‘I guarantee you the Jewish people can’t live with a nuclear Iran. One Holocaust was enough,’ US senator tells reporters.
Stopping a nuclear Iran is the world’s most pressing issue today, Sen. Lindsey Graham (R-South Carolina) said Monday in Jerusalem.
Russia seemingly being on the cusp of invading Ukraine and China’s behavior toward Taiwan are “important, consequential moments in history,” he said in a press briefing. “But the one we’re not talking about enough is even more consequential: that the Iranians break out and acquire nuclear capability… Russia and Ukraine are important, but this is the game-changer of all game-changers.”
“Russia and China are rational actors, even though their behavior is thuggish,” he added. “Iran is a theocracy motivated by religion that compels them to purify their faith and have the world submit. The Nazis wanted a master race, and the Iranians want a master religion. People like that cannot be ignored.”
Iran reaching nuclear breakout would lead to a chain of events, including Sunni Arab states developing their own nuclear weapons, Graham said.
“That’s not a conjecture; that’s a fact,” he said. “All you need to do is ask the Sunni Arabs, and they’ll tell you.”
Graham said he had “no doubt that Israel will do what she has to, and that would be to launch an attack to stop the Iranian theocracy from attaining a nuclear capability.”
Graham pushed back against those arguing it is possible to live with a nuclear Iran.
“I guarantee you the Jewish people can’t live that way,” he said. “One Holocaust was enough. There will be war. Why can’t Iran have nuclear weapons? Because Israelis say, ‘Never again.’”
Graham was in Israel, the country with “the best knowledge and the most skin in the game” when it comes to Iran, to meet with Prime Minister Naftali Bennett, Foreign Minister Yair Lapid and Defense Minister Benny Gantz. He was also briefed by the Mossad and met with opposition leader Benjamin Netanyahu.
“I came away very concerned that without some intervention, some course change, [the world is] putting Israel in a very bad spot,” Graham said. He said the terms of the new Iran deal being negotiated in Vienna, on which he has been briefed, are “very unnerving.”
Graham sought to find common ground between Israel and the US on how much Iran’s nuclear program should be restricted.
“Israelis say a nuclear-capable Iran is a nonstarter,” he said. “America says we would deny Iran a weapon. I’m in the capability camp. I’m going to flesh out that capability.”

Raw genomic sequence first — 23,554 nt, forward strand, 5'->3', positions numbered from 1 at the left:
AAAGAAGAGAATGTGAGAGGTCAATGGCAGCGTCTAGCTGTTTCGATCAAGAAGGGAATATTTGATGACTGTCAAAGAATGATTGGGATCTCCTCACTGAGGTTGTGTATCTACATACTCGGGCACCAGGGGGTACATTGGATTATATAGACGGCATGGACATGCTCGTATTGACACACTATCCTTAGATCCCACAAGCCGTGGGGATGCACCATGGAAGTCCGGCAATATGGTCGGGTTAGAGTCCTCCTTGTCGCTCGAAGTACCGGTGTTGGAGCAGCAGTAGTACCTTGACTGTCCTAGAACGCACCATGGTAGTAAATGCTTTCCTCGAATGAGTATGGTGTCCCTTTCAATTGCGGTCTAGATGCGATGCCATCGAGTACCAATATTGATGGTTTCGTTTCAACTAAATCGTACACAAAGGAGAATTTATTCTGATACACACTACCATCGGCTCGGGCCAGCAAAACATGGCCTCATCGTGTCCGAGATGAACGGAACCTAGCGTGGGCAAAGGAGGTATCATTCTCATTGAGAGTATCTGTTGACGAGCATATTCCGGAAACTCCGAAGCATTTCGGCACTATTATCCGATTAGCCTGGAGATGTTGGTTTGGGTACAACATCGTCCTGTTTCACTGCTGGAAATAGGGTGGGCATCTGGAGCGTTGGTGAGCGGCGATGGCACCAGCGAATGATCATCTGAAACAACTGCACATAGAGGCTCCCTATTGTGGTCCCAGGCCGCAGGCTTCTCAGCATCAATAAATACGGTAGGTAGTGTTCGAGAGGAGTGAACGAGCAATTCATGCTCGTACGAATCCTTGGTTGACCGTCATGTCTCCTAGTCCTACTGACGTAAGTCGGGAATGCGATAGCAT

Nuclear-capable would mean that Iran has enough enriched uranium for a weapon. The 2015 Joint Comprehensive Plan of Action sought to keep Iran a year away from that point, but sources in Washington and Jerusalem say the renewed deal would likely put Tehran less than half that time from breakout. For Iran to have a usable nuclear bomb, it would then have to weaponize that stockpile and have a delivery system for it.
Graham said: “I’ve been talking to the Israeli government about their view of red lines, what things about the missile program and a nonstarter, When do we weigh in about enrichment to the point that all bets are off? What point would suggest to you that weaponization is afoot?”
He said he plans to go back to Washington and work on a bipartisan agreement about “articulating what red lines would look like to provide clarity to avoid a conflict that would be bad for the region and bad for the world – but is inevitable if something doesn’t change.”
Asked whether leaving the JCPOA was a mistake, Graham said it was not, but the mistake was that the JCPOA allowed Iran to enrich uranium.
“Why you would allow the largest state sponsor of terror in the world to have a robust enrichment program, I don’t know,” he said.
“Weaponization is a fairly complex endeavor,” he added. “A lot of Iranian scientists have had a lot of accidents, and we would expect more accidents to come. Having said that, if the Iranian regime sees nuclear weapons as an insurance policy for survivability, it will suffer a lot to get there. What they won’t suffer is the destruction of the regime.”